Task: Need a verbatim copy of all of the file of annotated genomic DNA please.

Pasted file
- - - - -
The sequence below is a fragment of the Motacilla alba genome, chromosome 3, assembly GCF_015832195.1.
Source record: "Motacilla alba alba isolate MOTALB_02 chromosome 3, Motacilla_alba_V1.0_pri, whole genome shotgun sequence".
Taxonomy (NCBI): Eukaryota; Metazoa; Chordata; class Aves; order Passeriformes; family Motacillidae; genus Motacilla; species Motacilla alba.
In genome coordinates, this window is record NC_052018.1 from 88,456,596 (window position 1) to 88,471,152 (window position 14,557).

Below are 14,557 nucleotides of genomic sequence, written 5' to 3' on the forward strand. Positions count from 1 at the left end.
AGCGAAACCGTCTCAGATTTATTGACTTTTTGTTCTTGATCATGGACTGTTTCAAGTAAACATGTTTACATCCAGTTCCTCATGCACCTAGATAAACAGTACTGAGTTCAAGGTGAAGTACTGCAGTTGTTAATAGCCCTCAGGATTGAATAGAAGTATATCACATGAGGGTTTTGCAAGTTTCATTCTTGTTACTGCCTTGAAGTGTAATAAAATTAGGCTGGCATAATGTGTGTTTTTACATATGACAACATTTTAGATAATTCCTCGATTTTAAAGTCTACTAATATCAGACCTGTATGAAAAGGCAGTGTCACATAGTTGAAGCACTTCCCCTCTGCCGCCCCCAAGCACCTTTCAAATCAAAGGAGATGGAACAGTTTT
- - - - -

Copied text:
The sequence below is a fragment of the Motacilla alba genome, chromosome 3, assembly GCF_015832195.1.
Source record: "Motacilla alba alba isolate MOTALB_02 chromosome 3, Motacilla_alba_V1.0_pri, whole genome shotgun sequence".
Taxonomy (NCBI): Eukaryota; Metazoa; Chordata; class Aves; order Passeriformes; family Motacillidae; genus Motacilla; species Motacilla alba.
In genome coordinates, this window is record NC_052018.1 from 88,456,596 (window position 1) to 88,471,152 (window position 14,557).

Below are 14,557 nucleotides of genomic sequence, written 5' to 3' on the forward strand. Positions count from 1 at the left end.
AGCGAAACCGTCTCAGATTTATTGACTTTTTGTTCTTGATCATGGACTGTTTCAAGTAAACATGTTTACATCCAGTTCCTCATGCACCTAGATAAACAGTACTGAGTTCAAGGTGAAGTACTGCAGTTGTTAATAGCCCTCAGGATTGAATAGAAGTATATCACATGAGGGTTTTGCAAGTTTCATTCTTGTTACTGCCTTGAAGTGTAATAAAATTAGGCTGGCATAATGTGTGTTTTTACATATGACAACATTTTAGATAATTCCTCGATTTTAAAGTCTACTAATATCAGACCTGTATGAAAAGGCAGTGTCACATAGTTGAAGCACTTCCCCTCTGCCGCCCCCAAGCACCTTTCAAATCAAAGGAGATGGAACAGTTTT